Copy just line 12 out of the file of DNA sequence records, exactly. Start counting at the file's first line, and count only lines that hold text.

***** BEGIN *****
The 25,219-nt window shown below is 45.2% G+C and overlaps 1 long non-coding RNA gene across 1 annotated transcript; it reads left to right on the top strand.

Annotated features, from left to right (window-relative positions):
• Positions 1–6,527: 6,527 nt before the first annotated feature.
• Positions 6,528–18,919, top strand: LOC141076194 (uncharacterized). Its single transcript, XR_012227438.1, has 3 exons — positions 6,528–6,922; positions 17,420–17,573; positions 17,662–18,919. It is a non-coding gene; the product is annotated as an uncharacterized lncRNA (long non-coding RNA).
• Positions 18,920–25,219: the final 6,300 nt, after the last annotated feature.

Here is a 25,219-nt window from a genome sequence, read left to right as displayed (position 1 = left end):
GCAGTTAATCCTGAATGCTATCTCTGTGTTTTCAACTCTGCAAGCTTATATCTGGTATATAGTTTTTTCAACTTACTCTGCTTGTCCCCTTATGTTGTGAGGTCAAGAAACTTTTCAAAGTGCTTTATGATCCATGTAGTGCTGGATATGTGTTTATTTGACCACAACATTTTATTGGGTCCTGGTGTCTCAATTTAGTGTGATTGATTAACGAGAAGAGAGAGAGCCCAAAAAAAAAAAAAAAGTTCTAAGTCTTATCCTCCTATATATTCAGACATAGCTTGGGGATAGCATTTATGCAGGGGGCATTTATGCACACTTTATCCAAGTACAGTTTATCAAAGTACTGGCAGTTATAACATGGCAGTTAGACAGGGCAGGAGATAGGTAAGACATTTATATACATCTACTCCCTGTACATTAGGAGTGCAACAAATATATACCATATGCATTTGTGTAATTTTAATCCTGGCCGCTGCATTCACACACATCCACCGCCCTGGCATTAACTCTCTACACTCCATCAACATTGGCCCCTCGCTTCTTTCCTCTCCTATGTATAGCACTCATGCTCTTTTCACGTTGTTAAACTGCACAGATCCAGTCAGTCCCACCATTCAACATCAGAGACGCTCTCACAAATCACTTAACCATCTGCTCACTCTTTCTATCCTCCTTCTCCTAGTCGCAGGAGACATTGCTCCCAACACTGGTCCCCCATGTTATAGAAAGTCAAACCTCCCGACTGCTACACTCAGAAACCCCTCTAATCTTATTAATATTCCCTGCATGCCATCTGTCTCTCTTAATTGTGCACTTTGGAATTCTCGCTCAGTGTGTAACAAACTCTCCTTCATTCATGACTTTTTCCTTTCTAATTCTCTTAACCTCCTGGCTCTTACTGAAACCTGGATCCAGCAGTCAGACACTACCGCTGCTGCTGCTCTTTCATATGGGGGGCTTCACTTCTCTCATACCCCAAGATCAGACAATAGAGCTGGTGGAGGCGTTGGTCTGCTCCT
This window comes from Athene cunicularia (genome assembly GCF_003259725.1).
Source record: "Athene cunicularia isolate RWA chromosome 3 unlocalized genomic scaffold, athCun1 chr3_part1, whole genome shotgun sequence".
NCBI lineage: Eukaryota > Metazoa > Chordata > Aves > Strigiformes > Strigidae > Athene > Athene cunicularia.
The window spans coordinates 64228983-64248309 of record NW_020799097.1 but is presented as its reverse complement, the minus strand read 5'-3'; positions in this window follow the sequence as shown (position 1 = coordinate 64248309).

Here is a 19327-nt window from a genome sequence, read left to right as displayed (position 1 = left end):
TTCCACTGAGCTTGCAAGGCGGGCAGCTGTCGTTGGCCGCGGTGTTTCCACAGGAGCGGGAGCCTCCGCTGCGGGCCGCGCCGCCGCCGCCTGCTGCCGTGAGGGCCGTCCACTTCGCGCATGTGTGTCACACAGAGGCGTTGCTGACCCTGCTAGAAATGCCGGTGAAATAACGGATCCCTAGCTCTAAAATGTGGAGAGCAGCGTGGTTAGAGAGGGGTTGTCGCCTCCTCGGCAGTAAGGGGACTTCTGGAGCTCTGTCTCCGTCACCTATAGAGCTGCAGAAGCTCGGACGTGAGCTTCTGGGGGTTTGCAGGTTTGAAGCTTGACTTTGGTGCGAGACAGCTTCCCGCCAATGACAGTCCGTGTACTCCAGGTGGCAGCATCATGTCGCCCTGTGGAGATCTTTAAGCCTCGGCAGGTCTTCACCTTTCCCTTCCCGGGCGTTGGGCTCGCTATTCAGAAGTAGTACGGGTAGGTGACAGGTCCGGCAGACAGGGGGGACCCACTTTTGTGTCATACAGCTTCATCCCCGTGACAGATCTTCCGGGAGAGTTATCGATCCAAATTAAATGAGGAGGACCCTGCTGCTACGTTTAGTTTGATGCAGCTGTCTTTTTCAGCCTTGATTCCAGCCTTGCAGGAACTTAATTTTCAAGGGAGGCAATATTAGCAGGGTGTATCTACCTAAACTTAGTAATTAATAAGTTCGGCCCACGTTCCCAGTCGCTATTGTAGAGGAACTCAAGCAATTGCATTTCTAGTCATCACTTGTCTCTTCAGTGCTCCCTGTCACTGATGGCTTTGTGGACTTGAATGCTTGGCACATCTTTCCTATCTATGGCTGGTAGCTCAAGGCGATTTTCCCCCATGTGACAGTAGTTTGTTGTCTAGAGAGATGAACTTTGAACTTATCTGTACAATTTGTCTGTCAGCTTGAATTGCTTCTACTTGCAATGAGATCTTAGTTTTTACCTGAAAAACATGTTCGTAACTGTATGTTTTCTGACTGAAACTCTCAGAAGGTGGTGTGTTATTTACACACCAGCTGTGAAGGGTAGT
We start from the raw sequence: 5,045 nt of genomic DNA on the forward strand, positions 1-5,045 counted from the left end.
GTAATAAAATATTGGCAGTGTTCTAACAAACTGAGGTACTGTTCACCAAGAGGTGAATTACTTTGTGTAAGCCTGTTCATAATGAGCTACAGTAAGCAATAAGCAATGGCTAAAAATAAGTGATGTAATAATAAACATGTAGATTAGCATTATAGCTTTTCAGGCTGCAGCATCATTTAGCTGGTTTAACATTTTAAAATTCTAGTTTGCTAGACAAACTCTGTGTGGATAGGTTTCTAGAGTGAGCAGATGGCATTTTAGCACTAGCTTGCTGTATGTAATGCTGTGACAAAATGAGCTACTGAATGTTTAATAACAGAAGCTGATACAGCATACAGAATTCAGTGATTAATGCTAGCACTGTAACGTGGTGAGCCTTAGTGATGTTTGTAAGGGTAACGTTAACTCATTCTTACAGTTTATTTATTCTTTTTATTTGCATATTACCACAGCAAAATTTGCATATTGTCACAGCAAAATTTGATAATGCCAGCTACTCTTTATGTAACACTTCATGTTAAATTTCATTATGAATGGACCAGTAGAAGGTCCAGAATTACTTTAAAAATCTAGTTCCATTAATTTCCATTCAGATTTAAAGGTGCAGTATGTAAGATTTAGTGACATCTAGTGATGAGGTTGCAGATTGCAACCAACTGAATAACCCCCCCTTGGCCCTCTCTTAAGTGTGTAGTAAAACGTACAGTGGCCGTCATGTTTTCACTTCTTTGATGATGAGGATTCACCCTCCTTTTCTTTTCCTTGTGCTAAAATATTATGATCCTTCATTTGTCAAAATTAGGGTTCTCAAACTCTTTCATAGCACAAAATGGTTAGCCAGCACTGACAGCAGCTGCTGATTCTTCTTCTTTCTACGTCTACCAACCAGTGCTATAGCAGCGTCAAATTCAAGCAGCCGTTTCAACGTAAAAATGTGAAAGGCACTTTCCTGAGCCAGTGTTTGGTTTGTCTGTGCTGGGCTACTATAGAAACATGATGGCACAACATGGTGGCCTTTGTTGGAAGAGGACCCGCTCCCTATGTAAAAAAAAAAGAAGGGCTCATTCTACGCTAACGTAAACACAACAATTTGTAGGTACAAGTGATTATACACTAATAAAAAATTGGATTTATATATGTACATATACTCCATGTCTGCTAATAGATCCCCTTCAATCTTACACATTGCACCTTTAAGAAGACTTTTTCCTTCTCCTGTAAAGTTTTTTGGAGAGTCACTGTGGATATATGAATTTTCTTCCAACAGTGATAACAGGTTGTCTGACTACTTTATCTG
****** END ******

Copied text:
Here is a 19327-nt window from a genome sequence, read left to right as displayed (position 1 = left end):